Instacart Introduces Griffin: An Extensible, Self-Servicing ML Platform


Instacart provides grocery delivery and pickup services in the US and Canada.

Customers can use the service to order goods from participating stores, and a personal shopper will conduct them for shopping.

As one can imagine, the Instacart experience relies heavily on machine learning. Nearly every product and business innovation at the company is based on machine learning (ML), including a list of the best things to help customers find more than 1 billion products and enabling 5,000+ brand partners to connect to their products.

To serve a variety of use scenarios, they combine third-party solutions (including Snowflake, AWS, Databricks, and Ray) with internal abstraction layers that offer consistent access. This strategy enables them to deploy customized and varied solutions while keeping up with the MLOps industry.

Griffin was created to make it easier for MLEs (Machine Learning Engineers) to easily manage product releases, swiftly iterate on machine learning models, and monitor their production applications.

Using the system developed by the Instacart team are a few key system concerns based on these objectives:

  1. Scalability: At Instacart, the platform should be able to host machine learning applications.
  2. Extensibility: The platform should be adaptable to add new features and interface with other machine learning and data management backends.
  3. Generality: Apart from the platform’s extensive connection with third-party solutions, it should offer an unified workflow and consistent user experience.

As stated by the team, the platform has four basic components:

  1. Using the MLCLI interface to create a platform for machine learning applications and control the model lifecycle. MLCLI gives MLEs the ability to alter training, evaluating, and inferring tasks in their applications and carrying them inside containers (including, but not limited to, Docker). This creates a consistent interface and eliminates the problems brought about by the execution environment.
  2. Workflow Manager & ML Launcher: This pipeline orchestrator uses Airflow to schedule containers and ML Launcher, a proprietary abstraction, to containerize job execution.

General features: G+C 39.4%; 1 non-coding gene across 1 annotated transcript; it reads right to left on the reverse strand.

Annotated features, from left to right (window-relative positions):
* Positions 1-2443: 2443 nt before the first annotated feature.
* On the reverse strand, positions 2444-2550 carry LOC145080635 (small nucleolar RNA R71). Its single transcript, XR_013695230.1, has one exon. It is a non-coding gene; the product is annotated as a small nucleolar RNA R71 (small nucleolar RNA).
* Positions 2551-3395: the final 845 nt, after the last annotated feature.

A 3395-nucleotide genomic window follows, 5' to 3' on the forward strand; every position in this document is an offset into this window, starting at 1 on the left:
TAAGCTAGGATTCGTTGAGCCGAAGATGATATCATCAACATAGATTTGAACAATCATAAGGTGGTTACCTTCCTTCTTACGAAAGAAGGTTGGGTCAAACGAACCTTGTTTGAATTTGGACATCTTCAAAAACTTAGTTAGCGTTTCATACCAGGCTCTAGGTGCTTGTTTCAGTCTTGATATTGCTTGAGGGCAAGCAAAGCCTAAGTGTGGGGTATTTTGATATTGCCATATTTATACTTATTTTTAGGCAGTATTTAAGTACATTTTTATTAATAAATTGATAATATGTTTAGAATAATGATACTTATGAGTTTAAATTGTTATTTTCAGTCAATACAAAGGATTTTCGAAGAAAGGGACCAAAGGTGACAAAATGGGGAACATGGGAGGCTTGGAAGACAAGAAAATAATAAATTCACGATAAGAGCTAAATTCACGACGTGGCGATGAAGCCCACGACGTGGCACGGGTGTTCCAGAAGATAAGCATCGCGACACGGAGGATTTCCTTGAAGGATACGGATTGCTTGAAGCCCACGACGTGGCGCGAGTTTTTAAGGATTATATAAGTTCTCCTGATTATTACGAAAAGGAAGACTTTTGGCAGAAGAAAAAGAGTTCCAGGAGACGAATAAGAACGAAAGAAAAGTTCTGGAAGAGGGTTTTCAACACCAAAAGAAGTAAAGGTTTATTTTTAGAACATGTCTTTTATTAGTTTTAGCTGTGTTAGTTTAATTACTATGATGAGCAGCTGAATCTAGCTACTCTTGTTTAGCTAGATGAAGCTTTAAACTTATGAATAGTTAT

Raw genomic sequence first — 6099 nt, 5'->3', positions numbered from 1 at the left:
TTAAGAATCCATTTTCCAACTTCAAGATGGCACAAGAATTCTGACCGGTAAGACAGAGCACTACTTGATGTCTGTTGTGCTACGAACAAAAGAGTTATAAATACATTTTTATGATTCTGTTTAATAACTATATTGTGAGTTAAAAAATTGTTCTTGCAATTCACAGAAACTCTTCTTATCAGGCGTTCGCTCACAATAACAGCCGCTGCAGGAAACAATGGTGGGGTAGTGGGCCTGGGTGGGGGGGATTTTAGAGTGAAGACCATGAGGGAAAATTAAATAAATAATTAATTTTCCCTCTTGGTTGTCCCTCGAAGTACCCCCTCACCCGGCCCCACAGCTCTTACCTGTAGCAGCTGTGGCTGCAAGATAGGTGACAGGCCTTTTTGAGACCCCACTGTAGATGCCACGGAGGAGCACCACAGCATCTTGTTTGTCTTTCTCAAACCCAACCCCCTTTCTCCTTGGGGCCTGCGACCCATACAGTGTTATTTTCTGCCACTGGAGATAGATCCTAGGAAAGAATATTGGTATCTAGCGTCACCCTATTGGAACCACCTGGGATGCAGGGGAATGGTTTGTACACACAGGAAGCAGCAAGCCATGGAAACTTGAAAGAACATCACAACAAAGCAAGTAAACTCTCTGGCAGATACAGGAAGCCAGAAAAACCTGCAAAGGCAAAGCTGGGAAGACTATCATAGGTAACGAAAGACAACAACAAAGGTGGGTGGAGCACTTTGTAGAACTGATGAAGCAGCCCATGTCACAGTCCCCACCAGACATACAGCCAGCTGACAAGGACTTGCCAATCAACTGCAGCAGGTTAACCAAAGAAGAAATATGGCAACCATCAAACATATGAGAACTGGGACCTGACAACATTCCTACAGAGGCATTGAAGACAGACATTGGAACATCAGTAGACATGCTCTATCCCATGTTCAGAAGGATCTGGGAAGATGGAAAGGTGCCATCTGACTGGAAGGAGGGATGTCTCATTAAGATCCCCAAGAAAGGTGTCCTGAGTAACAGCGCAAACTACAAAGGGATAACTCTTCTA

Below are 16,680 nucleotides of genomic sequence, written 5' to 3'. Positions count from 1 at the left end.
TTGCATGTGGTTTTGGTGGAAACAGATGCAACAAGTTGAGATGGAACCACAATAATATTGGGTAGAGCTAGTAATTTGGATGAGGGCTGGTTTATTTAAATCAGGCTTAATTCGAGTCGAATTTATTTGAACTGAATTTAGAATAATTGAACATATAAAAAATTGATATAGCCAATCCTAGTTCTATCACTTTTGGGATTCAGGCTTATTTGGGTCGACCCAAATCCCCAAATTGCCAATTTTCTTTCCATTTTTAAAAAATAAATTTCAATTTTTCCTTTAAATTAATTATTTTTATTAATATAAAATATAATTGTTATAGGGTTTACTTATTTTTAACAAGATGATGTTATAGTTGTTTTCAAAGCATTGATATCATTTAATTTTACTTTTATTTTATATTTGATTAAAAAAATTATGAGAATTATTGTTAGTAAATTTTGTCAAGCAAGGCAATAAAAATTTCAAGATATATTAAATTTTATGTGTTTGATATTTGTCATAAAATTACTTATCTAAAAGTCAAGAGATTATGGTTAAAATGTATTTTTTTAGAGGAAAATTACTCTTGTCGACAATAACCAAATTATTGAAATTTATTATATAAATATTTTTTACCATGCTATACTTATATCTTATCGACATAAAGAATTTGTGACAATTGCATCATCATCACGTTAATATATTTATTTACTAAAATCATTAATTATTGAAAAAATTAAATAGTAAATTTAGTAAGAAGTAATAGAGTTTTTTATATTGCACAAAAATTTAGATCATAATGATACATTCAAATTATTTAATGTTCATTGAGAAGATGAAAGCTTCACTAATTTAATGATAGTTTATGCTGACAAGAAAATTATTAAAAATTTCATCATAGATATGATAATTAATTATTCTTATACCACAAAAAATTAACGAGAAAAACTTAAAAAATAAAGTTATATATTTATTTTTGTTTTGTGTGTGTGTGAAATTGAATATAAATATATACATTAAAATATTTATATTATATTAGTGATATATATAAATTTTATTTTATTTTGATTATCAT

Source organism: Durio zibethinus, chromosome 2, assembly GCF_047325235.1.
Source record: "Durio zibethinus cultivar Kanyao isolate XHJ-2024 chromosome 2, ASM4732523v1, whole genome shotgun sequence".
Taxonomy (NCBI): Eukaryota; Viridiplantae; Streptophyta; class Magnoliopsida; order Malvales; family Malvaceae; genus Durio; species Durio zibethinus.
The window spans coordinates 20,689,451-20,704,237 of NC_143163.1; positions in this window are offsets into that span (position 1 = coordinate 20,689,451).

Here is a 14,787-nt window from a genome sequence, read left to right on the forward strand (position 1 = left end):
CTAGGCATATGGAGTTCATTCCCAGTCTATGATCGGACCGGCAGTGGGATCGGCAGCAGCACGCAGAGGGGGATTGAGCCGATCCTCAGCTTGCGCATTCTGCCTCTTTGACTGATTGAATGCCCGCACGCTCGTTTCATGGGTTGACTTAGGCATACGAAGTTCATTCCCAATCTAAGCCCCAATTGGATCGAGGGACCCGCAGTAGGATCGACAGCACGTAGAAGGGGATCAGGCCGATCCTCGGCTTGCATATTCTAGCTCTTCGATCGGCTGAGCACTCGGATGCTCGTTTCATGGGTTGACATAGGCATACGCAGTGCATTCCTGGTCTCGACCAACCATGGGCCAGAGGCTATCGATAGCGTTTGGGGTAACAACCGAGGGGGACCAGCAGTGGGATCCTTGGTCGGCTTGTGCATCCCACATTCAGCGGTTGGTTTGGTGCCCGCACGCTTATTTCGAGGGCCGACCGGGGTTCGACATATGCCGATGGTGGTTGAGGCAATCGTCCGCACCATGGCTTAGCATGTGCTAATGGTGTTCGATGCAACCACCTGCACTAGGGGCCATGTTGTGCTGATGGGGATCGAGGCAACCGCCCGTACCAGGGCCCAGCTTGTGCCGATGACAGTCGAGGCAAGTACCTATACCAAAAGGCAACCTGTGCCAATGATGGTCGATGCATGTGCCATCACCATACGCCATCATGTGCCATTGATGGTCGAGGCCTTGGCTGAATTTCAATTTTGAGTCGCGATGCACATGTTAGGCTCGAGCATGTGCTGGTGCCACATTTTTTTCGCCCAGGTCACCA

3. Feature Marketplace: They create data for a feature management platform that supports platforms using batch and real-time feature engineering such as Snowflake, Spark, and Flink. It controls feature computation, offers feature storage, supports feature discoverability, enables feature versioning, stops offline / online feature drift, and permits feature sharing. With the help of a hybrid solution, they have scalability for balanced latency and storage costs.
  4. Tasorflow, Pytorch, Sklearn, XGBoost, FastText, and Faiss, such as Tentorflow, Pytorch, Sklearn, XGBoost, FastText, and Faiss, are a framework and training platform that is built-in to the Training & Inference platform. They standardize package management, metadata management, and code management to accommodate a variety of frameworks and assurance trustworthy model deployment in production. They state that it is now possible to triple the number of machine learning applications in a single year thanks to the ability of the platform to adapt MLEs to a model architecture and inference procedure.

The team will make a number of use cases, such as real-time recommendations, for their own right and allow for the creation of these aspects in their extensible platform.